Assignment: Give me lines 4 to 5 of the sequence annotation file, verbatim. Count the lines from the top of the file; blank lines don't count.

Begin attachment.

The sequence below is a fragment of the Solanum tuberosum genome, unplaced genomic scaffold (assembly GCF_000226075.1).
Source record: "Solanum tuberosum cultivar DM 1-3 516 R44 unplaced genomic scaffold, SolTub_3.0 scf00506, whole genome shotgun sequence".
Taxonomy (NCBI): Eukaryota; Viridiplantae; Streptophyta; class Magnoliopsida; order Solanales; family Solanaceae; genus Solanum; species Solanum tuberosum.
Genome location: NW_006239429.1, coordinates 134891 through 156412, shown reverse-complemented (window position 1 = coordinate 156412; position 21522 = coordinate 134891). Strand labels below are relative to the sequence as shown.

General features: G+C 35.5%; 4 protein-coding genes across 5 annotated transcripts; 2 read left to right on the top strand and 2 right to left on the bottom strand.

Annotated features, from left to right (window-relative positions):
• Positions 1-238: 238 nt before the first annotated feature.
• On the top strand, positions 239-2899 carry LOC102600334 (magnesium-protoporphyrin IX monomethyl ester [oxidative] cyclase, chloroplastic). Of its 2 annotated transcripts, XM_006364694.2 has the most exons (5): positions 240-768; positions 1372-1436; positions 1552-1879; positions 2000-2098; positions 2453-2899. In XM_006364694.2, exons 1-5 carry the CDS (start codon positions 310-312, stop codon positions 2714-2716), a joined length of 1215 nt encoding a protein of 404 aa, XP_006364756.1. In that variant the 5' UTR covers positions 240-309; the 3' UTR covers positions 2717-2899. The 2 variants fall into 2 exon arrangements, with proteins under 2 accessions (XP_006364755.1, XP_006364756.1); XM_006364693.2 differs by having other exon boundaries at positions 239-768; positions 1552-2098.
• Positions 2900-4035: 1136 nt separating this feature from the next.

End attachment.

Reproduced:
Genome location: NW_006239429.1, coordinates 134891 through 156412, shown reverse-complemented (window position 1 = coordinate 156412; position 21522 = coordinate 134891). Strand labels below are relative to the sequence as shown.

General features: G+C 35.5%; 4 protein-coding genes across 5 annotated transcripts; 2 read left to right on the top strand and 2 right to left on the bottom strand.